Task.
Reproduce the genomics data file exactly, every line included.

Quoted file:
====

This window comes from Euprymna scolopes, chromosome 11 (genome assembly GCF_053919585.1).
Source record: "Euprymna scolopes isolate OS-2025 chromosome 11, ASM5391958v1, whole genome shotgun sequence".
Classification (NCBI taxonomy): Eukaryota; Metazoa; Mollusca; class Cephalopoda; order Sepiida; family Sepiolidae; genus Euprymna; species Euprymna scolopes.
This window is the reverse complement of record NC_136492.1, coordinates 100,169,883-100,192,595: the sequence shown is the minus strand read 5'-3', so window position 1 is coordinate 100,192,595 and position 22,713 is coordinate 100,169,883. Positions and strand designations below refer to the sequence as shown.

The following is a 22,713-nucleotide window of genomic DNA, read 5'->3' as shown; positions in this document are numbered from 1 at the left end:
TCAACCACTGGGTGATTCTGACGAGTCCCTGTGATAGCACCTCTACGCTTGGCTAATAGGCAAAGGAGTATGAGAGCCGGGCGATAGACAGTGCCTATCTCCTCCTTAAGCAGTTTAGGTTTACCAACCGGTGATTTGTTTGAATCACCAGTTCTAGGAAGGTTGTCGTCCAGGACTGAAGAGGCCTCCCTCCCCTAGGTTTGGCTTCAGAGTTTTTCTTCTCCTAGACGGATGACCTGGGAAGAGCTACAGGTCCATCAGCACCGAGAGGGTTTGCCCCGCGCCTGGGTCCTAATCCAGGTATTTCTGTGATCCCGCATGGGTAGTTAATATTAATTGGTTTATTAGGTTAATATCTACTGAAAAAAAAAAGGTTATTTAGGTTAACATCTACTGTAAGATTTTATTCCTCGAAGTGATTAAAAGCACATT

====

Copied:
This window comes from Euprymna scolopes, chromosome 11 (genome assembly GCF_053919585.1).
Source record: "Euprymna scolopes isolate OS-2025 chromosome 11, ASM5391958v1, whole genome shotgun sequence".
Classification (NCBI taxonomy): Eukaryota; Metazoa; Mollusca; class Cephalopoda; order Sepiida; family Sepiolidae; genus Euprymna; species Euprymna scolopes.
This window is the reverse complement of record NC_136492.1, coordinates 100,169,883-100,192,595: the sequence shown is the minus strand read 5'-3', so window position 1 is coordinate 100,192,595 and position 22,713 is coordinate 100,169,883. Positions and strand designations below refer to the sequence as shown.

The following is a 22,713-nucleotide window of genomic DNA, read 5'->3' as shown; positions in this document are numbered from 1 at the left end:
TCAACCACTGGGTGATTCTGACGAGTCCCTGTGATAGCACCTCTACGCTTGGCTAATAGGCAAAGGAGTATGAGAGCCGGGCGATAGACAGTGCCTATCTCCTCCTTAAGCAGTTTAGGTTTACCAACCGGTGATTTGTTTGAATCACCAGTTCTAGGAAGGTTGTCGTCCAGGACTGAAGAGGCCTCCCTCCCCTAGGTTTGGCTTCAGAGTTTTTCTTCTCCTAGACGGATGACCTGGGAAGAGCTACAGGTCCATCAGCACCGAGAGGGTTTGCCCCGCGCCTGGGTCCTAATCCAGGTATTTCTGTGATCCCGCATGGGTAGTTAATATTAATTGGTTTATTAGGTTAATATCTACTGAAAAAAAAAAGGTTATTTAGGTTAACATCTACTGTAAGATTTTATTCCTCGAAGTGATTAAAAGCACATT